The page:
An improved index of phase-synchronization for electrophysiological data in the presence of volume-conduction, noise and sample-size bias

Martin Vinck, Robert Oostenveld, Marijn van Wingerden, Franscesco Battaglia, Cyriel M A Pennartz

Research output: Contribution to journalArticleScientificpeer-review

Abstract

Phase-synchronization is a manifestation of interaction between neuronal groups measurable from LFP, EEG or MEG signals, however, volume conduction can cause the coherence and the phase locking value to spuriously increase. It has been shown that the imaginary component of the coherency (ImC) cannot be spuriously increased by volume-conduction of independent sources. Recently, it was proposed that the phase lag index (PLI), which estimates to what extent the phase leads and lags between signals from two sensors are nonequiprobable, improves on the ImC. Compared to ImC, PLI has the advantage of being less influenced by phase delays. However, sensitivity to volume-conduction and noise, and capacity to detect changes in phase-synchronization, is hindered by the discontinuity of the PLI, as small perturbations turn phase lags into leads and vice versa. To solve this problem, we introduce a related index, namely the weighted phase lag index (WPLI). Differently from PLI, in WPLI the contribution of the observed phase leads and lags is weighted by the magnitude of the imaginary component of the cross-spectrum. We demonstrate two advantages of the WPLI over the PLI, in terms of reduced sensitivity to additional, uncorrelated noise sources and increased statistical power to detect changes in phase-synchronization. Another factor that can affect phase-synchronization indices is sample-size bias. We show that, when directly estimated, both PLI and the magnitude of the ImC have typically positively biased estimators. To solve this problem, we develop an unbiased estimator of the squared PLI, and a debiased estimator of the squared WPLI.

Original languageEnglish
Pages (from-to)1548-65
Number of pages18
JournalNeuroimage
Volume55
Issue number4
DOIs
Publication statusPublished - 15 Apr 2011
Externally publishedYes

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Electroencephalography

Keywords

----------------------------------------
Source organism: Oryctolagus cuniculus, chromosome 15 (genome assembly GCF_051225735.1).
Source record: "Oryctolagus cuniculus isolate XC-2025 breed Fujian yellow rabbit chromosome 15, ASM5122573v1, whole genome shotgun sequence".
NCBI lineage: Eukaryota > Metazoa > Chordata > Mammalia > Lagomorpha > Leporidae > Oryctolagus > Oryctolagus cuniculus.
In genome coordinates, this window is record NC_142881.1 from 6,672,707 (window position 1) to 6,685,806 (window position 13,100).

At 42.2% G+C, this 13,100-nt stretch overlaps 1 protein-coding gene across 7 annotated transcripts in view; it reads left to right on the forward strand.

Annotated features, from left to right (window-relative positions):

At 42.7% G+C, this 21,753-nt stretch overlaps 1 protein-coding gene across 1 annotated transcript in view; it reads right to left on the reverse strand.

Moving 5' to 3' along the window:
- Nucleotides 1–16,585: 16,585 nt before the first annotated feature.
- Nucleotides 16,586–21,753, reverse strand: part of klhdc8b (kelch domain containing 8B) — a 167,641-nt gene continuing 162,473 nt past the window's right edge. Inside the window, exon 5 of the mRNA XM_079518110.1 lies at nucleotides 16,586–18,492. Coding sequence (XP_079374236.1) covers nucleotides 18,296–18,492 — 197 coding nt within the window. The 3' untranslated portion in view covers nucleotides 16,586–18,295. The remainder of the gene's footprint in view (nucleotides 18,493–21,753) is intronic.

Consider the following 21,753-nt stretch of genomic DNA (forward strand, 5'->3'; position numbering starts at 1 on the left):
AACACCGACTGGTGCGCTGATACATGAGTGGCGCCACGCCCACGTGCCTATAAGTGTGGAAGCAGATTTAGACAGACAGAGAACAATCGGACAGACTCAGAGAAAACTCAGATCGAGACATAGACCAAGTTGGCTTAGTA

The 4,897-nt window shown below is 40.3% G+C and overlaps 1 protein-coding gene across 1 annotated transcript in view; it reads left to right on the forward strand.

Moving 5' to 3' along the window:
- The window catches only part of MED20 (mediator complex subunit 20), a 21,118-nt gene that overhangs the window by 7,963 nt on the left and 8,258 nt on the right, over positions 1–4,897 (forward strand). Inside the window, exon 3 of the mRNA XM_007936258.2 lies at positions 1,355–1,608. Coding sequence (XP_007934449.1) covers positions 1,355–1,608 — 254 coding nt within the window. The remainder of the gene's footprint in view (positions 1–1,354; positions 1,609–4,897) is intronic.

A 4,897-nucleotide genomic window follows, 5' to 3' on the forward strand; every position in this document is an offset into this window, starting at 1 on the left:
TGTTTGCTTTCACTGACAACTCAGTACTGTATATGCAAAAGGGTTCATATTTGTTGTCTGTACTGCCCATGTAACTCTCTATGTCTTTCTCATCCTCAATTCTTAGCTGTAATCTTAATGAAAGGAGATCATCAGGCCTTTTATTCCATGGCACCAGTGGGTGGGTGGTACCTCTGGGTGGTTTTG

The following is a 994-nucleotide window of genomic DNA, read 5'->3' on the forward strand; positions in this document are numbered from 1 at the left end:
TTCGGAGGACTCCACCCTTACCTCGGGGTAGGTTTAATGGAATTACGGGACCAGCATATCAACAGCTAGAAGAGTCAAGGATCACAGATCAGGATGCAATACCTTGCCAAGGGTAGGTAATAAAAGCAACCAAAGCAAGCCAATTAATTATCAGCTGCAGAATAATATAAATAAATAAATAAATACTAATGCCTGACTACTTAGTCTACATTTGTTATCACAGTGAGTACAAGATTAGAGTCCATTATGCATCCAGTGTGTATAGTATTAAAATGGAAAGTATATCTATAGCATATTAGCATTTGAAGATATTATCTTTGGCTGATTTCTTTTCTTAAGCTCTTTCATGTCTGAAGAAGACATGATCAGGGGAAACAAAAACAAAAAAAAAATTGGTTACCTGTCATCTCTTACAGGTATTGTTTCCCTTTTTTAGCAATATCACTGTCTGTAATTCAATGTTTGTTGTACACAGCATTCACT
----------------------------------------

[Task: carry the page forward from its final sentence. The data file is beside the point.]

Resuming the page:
• Algorithms
  • Artifacts
  • Brain/physiology
  • Brain Mapping/methods
  • Humans
  • Neural Conduction/physiology
  • Pattern Recognition, Automated/methods
  • Reproducibility of Results
  • Sample Size
  • Sensitivity and Specificity

Cite this

Vinck, Martin ; Oostenveld, Robert ; van Wingerden, Marijn ; Battaglia, Franscesco ; Pennartz, Cyriel M A. / An improved index of phase-synchronization for electrophysiological data in the presence of volume-conduction, noise and sample-size bias. In: Neuroimage. 2011 ; Vol. 55, No. 4. pp. 1548-65.
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abstract = "Phase-synchronization is a manifestation of interaction between neuronal groups measurable from LFP, EEG or MEG signals, however, volume conduction can cause the coherence and the phase locking value to spuriously increase. It has been shown that the imaginary component of the coherency (ImC) cannot be spuriously increased by volume-conduction of independent sources. Recently, it was proposed that the phase lag index (PLI), which estimates to what extent the phase leads and lags between signals from two sensors are nonequiprobable, improves on the ImC. Compared to ImC, PLI has the advantage of being less influenced by phase delays. However, sensitivity to volume-conduction and noise, and capacity to detect changes in phase-synchronization, is hindered by the discontinuity of the PLI, as small perturbations turn phase lags into leads and vice versa. To solve this problem, we introduce a related index, namely the weighted phase lag index (WPLI). Differently from PLI, in WPLI the contribution of the observed phase leads and lags is weighted by the magnitude of the imaginary component of the cross-spectrum. We demonstrate two advantages of the WPLI over the PLI, in terms of reduced sensitivity to additional, uncorrelated noise sources and increased statistical power to detect changes in phase-synchronization. Another factor that can affect phase-synchronization indices is sample-size bias. We show that, when directly estimated, both PLI and the magnitude of the ImC have typically positively biased estimators. To solve this problem, we develop an unbiased estimator of the squared PLI, and a debiased estimator of the squared WPLI.",